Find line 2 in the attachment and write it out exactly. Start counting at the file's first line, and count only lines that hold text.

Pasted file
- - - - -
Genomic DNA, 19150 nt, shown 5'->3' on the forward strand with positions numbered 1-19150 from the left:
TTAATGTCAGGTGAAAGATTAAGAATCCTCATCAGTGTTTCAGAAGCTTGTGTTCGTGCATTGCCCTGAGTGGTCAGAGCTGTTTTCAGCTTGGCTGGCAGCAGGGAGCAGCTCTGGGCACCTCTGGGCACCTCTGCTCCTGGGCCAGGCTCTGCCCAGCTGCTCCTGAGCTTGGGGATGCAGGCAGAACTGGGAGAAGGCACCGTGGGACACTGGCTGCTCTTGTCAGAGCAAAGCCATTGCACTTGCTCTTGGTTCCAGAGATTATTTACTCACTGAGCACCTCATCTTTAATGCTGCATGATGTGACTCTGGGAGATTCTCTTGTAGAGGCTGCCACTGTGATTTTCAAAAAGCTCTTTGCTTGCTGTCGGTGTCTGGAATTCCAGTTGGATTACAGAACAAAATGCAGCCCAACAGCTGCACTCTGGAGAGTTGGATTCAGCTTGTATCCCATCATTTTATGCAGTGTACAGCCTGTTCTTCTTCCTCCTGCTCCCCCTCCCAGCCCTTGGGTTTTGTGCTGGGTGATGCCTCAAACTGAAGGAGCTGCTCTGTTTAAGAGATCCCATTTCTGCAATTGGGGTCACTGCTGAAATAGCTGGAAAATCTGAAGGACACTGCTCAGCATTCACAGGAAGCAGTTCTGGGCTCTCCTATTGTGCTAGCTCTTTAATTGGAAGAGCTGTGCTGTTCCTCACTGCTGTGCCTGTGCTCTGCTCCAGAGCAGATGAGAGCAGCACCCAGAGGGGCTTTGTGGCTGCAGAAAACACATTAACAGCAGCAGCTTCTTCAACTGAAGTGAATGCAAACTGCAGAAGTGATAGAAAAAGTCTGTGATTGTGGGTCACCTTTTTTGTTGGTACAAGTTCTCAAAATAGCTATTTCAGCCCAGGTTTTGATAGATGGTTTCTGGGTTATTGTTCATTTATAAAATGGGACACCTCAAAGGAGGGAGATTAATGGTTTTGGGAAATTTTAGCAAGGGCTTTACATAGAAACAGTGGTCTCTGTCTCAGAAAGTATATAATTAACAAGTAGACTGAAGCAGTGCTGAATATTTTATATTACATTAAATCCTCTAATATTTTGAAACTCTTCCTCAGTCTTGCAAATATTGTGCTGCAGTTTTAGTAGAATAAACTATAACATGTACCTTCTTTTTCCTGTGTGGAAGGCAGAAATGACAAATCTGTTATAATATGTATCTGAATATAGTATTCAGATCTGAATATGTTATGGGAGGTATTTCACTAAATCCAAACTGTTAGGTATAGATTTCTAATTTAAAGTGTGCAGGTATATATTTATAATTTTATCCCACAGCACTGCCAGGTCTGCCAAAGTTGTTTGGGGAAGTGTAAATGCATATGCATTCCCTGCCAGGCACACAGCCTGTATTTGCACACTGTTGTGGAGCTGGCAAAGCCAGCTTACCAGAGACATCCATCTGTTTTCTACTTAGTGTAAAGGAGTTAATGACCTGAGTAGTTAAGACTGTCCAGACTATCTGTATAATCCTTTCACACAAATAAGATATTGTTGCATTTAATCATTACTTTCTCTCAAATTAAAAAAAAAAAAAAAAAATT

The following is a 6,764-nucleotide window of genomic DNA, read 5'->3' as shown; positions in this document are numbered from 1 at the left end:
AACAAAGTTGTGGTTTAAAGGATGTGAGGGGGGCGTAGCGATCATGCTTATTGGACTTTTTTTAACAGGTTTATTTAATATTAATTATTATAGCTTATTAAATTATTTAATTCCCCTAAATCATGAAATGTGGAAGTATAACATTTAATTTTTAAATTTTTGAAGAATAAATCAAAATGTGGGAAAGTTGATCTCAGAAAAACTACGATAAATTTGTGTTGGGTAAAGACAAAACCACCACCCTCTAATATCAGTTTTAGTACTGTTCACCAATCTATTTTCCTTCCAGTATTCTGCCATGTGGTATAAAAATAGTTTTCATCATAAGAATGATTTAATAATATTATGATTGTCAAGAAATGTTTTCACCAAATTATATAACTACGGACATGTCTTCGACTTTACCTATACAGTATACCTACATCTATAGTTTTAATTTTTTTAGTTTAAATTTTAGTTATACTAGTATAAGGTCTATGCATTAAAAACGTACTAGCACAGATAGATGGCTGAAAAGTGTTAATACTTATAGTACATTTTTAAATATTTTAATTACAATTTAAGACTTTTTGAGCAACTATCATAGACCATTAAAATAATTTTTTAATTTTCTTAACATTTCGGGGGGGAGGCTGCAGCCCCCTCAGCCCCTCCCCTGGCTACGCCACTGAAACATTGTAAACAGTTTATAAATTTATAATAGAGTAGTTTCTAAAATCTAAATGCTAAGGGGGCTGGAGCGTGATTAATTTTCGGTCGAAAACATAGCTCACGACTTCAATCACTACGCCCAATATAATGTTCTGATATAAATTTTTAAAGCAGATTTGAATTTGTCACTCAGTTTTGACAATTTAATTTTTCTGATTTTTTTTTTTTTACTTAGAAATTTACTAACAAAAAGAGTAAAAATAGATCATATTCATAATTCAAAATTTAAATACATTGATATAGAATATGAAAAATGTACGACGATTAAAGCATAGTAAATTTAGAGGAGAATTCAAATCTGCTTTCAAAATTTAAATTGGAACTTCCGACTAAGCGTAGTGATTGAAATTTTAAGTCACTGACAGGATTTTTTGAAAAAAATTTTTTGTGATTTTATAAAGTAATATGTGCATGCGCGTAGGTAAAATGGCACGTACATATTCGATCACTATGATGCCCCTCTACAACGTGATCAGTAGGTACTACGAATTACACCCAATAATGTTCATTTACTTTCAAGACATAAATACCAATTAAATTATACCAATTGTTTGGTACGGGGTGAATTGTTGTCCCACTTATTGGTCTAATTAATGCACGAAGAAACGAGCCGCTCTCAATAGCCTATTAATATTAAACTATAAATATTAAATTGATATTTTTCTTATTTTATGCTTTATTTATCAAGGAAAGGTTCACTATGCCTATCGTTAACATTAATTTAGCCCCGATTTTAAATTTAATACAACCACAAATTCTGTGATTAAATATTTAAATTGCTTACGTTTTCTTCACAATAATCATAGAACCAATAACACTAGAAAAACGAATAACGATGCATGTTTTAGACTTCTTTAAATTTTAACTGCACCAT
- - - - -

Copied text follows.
TTAATGTCAGGTGAAAGATTAAGAATCCTCATCAGTGTTTCAGAAGCTTGTGTTCGTGCATTGCCCTGAGTGGTCAGAGCTGTTTTCAGCTTGGCTGGCAGCAGGGAGCAGCTCTGGGCACCTCTGGGCACCTCTGCTCCTGGGCCAGGCTCTGCCCAGCTGCTCCTGAGCTTGGGGATGCAGGCAGAACTGGGAGAAGGCACCGTGGGACACTGGCTGCTCTTGTCAGAGCAAAGCCATTGCACTTGCTCTTGGTTCCAGAGATTATTTACTCACTGAGCACCTCATCTTTAATGCTGCATGATGTGACTCTGGGAGATTCTCTTGTAGAGGCTGCCACTGTGATTTTCAAAAAGCTCTTTGCTTGCTGTCGGTGTCTGGAATTCCAGTTGGATTACAGAACAAAATGCAGCCCAACAGCTGCACTCTGGAGAGTTGGATTCAGCTTGTATCCCATCATTTTATGCAGTGTACAGCCTGTTCTTCTTCCTCCTGCTCCCCCTCCCAGCCCTTGGGTTTTGTGCTGGGTGATGCCTCAAACTGAAGGAGCTGCTCTGTTTAAGAGATCCCATTTCTGCAATTGGGGTCACTGCTGAAATAGCTGGAAAATCTGAAGGACACTGCTCAGCATTCACAGGAAGCAGTTCTGGGCTCTCCTATTGTGCTAGCTCTTTAATTGGAAGAGCTGTGCTGTTCCTCACTGCTGTGCCTGTGCTCTGCTCCAGAGCAGATGAGAGCAGCACCCAGAGGGGCTTTGTGGCTGCAGAAAACACATTAACAGCAGCAGCTTCTTCAACTGAAGTGAATGCAAACTGCAGAAGTGATAGAAAAAGTCTGTGATTGTGGGTCACCTTTTTTGTTGGTACAAGTTCTCAAAATAGCTATTTCAGCCCAGGTTTTGATAGATGGTTTCTGGGTTATTGTTCATTTATAAAATGGGACACCTCAAAGGAGGGAGATTAATGGTTTTGGGAAATTTTAGCAAGGGCTTTACATAGAAACAGTGGTCTCTGTCTCAGAAAGTATATAATTAACAAGTAGACTGAAGCAGTGCTGAATATTTTATATTACATTAAATCCTCTAATATTTTGAAACTCTTCCTCAGTCTTGCAAATATTGTGCTGCAGTTTTAGTAGAATAAACTATAACATGTACCTTCTTTTTCCTGTGTGGAAGGCAGAAATGACAAATCTGTTATAATATGTATCTGAATATAGTATTCAGATCTGAATATGTTATGGGAGGTATTTCACTAAATCCAAACTGTTAGGTATAGATTTCTAATTTAAAGTGTGCAGGTATATATTTATAATTTTATCCCACAGCACTGCCAGGTCTGCCAAAGTTGTTTGGGGAAGTGTAAATGCATATGCATTCCCTGCCAGGCACACAGCCTGTATTTGCACACTGTTGTGGAGCTGGCAAAGCCAGCTTACCAGAGACATCCATCTGTTTTCTACTTAGTGTAAAGGAGTTAATGACCTGAGTAGTTAAGACTGTCCAGACTATCTGTATAATCCTTTCACACAAATAAGATATTGTTGCATTTAATCATTACTTTCTCTCAAATTAAAAAAAAAAAAAAAAAATT